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Security Firm CertiK Detects $5M Security Flaw in Cross-Chain Bridge Wormhole

Tanzeel Akhtar
Last updated: | 1 min read

Security firm CertiK said it has detected and prevented a flaw in the cross-chain bridge Wormhole which could have resulted in $5 million worth of losses.

In a social media post, CertiK said its research team found a critical bug in Wormhole — an incorrect application of the public and entry modifiers exposing the blockchain to potential multimillion-dollar exploits.

In a short video explainer, CertiK runs through how it detected the flaw in the network.  CertiK said this case study not only underscores the critical role of proactive security practices but also celebrates the power of open-source software in raising security and transparency standards across the Web3 world.

Wormhole supports the transfer of tokens and data across different blockchain networks. The crypto project was spun off by Jump Trading Group and is one of the most popular bridges linking the Ethereum and Solana blockchains.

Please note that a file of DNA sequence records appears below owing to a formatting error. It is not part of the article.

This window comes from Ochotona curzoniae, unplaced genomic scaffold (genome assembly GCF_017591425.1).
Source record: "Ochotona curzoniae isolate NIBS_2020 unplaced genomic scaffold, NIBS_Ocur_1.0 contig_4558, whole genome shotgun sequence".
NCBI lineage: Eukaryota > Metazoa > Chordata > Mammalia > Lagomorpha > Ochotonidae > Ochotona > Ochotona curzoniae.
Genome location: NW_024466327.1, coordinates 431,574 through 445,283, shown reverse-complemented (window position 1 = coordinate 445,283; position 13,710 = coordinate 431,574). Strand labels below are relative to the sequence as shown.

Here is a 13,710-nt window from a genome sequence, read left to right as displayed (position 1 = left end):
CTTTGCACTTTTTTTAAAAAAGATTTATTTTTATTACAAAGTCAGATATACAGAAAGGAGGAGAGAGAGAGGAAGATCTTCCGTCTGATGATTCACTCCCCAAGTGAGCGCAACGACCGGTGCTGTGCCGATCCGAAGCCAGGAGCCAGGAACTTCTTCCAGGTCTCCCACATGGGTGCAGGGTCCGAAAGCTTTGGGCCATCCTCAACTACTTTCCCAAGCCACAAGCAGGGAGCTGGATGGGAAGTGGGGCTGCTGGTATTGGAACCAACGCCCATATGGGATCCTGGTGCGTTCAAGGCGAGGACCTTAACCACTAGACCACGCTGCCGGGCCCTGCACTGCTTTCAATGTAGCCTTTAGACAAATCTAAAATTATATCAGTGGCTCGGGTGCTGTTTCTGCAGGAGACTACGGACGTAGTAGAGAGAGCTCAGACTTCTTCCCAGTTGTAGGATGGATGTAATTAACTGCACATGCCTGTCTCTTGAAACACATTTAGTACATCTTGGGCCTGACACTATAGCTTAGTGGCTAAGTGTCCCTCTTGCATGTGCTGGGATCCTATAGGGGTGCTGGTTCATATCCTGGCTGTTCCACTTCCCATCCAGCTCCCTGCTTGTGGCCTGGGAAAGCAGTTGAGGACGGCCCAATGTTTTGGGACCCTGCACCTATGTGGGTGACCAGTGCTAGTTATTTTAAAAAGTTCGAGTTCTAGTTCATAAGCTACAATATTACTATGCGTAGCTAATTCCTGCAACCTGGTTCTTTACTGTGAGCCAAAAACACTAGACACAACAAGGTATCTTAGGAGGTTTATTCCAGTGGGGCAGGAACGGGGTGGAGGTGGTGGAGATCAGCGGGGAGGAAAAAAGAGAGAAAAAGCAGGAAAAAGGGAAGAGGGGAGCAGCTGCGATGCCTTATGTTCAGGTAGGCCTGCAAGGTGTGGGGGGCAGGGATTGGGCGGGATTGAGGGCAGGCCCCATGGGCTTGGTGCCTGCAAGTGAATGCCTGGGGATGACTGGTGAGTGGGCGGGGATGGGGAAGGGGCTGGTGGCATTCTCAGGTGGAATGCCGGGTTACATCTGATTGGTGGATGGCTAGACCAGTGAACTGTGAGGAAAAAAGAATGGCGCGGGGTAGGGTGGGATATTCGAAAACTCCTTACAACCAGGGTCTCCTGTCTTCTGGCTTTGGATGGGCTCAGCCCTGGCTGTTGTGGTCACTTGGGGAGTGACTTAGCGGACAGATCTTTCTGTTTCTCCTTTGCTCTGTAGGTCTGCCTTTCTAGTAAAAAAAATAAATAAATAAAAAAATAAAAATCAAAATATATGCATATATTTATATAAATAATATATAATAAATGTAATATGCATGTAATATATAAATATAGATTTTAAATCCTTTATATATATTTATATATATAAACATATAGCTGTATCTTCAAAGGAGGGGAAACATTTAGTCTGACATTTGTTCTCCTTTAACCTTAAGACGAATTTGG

Wormhole Experienced the Largest DeFi Attack in 2022

In 2022, Wormhole lost about $321 million in an exploit. Hackers compromised Wormhole Bridge leading to 120,000 wETH loss from the platform, equivalent to $321 million. It was the largest DeFi attack of 2022 and the hacker swapped wETH tokens with Ethereum, SOL, USDC, APE, SX, etc.

An investigation conducted by pseudonymous researcher Pland, detailed in an X post on April 4th, revealed that the Wormhole team overlooked excluding several wallet addresses associated with the exploit that drained $321 million in crypto from the cross-chain bridge.

Chainalysis said to understand why the 2022 attack was more serious than the average hack, it is important to know how cross-chain bridges work.

“Users interact with cross-chain bridges by sending funds in one asset to the bridge protocol, where those funds are then locked into the contract. The user is then issued equivalent funds of a parallel asset on the chain the protocol bridges to. In the case of Wormhole, users typically send Ether (ETH) to the protocol, where it is held as collateral, and are issued WeETH on Solana, backed by that collateral locked in the Wormhole contract on Ethereum,” — Chainalysis: Lessons from the Wormhole Exploit.

April Sees Lowest Crypto Hacks Since 2021

April 2024 saw the lowest combined losses from crypto-related hacks and scams, with CertiK reporting approximately $25.7 million lost to exploits, hacks, and scams.

This latest figure marks the lowest recorded hacks since CertiK began tracking such incidents in 2021, as flash loan attacks and private critical hacks decreased.